After the tube is removed from your kidney you will experience some leakage of urine from the small incision site. Keep this clean and covered with a 4x4 dressing for dryness and comfort until the drainage stops in several days. The urine drainage varies from damp dressings to need for frequent changes for a few days. You will be instructed in site care prior to discharge
You may spend 1–3 days in the hospital. Your urologist may choose to have additional X-rays done while you are still in the hospital to determine if any stone fragments are still present. If some remain, your urologist may want to look back into the kidney with a nephroscope to remove them. This secondary procedure usually can be done with sedation and through the existing tract into the kidney. Once the stones have been removed, the stent coming out of the flank is removed. Normal activity can be resumed after approximately one to two weeks.
AT HOME CARE
After surgery, it is a good idea to have someone staying with you at home. When you are discharged, someone will need to drive you home. Arrange to get your prescriptions filled before you go home so that you have the necessary medications at home when you need them.
You may eat or drink anything you can tolerate. Some people notice a change in their appetite and also their sense of taste after surgery. This is temporary. Eat nutritious, small and frequent meals. Adding a nutritional supplement such as Instant Breakfast between meals can boost your increased nutritional needs for healing. Add fiber to your diet to reduce constipation. Drink 6-8 glasses of water a day to keep the catheter clear.
You may notice a change in stamina and a need to sleep more. This is OK – it is part of the healing process. The primary restriction is not to lift more than 10-15 pounds during the first several weeks. Minimize stairs when possible. It is important that you sit, stand and roll out of bed correctly so that you do not put excessive strain on your site and catheter. You should not drive while the catheter is in or while taking narcotic pain medication. Use of exercise equipment is generally restricted in the first 6 weeks. Otherwise, you may walk – we recommend it. Social activities are restricted only by your stamina. Returning to work is generally not recommended until 4-6 weeks after surgery. Finding a comfortable position while the drainage tube is still in place is sometimes a challenge.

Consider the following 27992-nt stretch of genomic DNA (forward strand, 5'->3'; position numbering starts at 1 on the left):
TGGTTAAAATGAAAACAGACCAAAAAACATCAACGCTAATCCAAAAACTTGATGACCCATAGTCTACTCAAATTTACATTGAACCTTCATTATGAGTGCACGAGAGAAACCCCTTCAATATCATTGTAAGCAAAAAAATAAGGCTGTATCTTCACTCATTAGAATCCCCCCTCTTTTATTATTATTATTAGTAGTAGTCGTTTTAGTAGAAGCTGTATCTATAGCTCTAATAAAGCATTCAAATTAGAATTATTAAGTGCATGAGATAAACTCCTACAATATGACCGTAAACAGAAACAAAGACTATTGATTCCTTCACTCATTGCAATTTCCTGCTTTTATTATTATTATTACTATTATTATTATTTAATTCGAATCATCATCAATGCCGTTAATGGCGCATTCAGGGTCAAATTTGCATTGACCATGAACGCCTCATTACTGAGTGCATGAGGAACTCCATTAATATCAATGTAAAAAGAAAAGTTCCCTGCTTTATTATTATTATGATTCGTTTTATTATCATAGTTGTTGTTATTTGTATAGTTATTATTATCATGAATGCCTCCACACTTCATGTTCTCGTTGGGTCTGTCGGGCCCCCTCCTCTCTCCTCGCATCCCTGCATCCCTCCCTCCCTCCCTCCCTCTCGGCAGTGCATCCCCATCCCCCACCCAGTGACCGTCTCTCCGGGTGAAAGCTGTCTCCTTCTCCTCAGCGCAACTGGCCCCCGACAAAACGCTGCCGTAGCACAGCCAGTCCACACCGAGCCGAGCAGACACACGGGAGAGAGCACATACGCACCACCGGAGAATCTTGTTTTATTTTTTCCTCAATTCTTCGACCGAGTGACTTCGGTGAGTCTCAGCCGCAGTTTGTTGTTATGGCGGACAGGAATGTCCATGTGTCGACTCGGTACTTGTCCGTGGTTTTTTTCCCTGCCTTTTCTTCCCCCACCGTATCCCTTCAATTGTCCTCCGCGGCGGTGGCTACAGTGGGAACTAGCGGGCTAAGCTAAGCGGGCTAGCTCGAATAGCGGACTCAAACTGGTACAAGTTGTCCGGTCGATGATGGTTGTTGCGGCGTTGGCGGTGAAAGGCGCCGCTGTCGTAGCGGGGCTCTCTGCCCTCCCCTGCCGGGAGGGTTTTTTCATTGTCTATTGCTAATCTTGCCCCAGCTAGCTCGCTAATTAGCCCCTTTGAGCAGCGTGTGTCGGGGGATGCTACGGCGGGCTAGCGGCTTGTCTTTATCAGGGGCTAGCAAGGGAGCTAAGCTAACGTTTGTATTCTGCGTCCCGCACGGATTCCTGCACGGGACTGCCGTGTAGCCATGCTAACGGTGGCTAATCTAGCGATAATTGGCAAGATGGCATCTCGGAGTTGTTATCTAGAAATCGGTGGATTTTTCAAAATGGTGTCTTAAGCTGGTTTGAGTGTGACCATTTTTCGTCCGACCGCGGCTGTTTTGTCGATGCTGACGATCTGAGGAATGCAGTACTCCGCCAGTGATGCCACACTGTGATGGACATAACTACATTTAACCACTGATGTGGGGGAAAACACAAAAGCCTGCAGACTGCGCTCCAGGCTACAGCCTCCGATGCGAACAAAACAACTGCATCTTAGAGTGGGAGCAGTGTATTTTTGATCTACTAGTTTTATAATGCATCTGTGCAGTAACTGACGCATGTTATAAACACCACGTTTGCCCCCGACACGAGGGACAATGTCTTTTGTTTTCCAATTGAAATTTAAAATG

Continue the use of the incentive spirometer several times a day as you used it in the hospital. Continue to use the spirometer for a week after discharge. This will help prevent respiratory complications.
You may shower within 24 hours after surgery. You must cover up the dressing with plastic wrap and seal the edges with tape if you tube is still in place. This will prevent and water from tracking along the tube into the kidney. If you are unsteady, sit on a shower stool and use a hand held shower.
This is very common after surgery due to your bowels being “asleep” in surgery and/or due to the use of narcotic pain medications. You may use Milk of Magnesia, stool softeners (Ducolax or Colace) or mineral oil. High fluids, fruits and vegetables, and physical activity may help.
Take good care of your tube site by keeping it clean, dry, and free of infection.
Keep the dressing clean and dry and watch for signs of infection.
keep the skin around the catheter clean and dry.
Be careful not to dislodge or move the catheter.
Keep the drainage bag secured to back, waist or leg to prevent catching or tugging.
Empty the drainage bag often to keep the weight of a full bag of urine from pulling on the catheter.
Call your doctor if the urine becomes cloudy or smells.
A follow-up visits will include imaging studies (x-rays and/or CT-scans) to verify there are no stones. Later visits will help your doctor spot new stones if any form. Additional follow-up care may involve a metabolic workup(lab and urine tests) to determine why you produced kidney stone(s) so he can assist you in preventing recurrences. Your Urologist will advise you of your specific follow-up care.
Call Your Doctor If You Have:
Sudden pain or flank pain.
A fever over 100.1°F.
Nausea that lasts for days.
Heavy bleeding when you urinate or through your drainage tube.
Swelling or redness around your incision.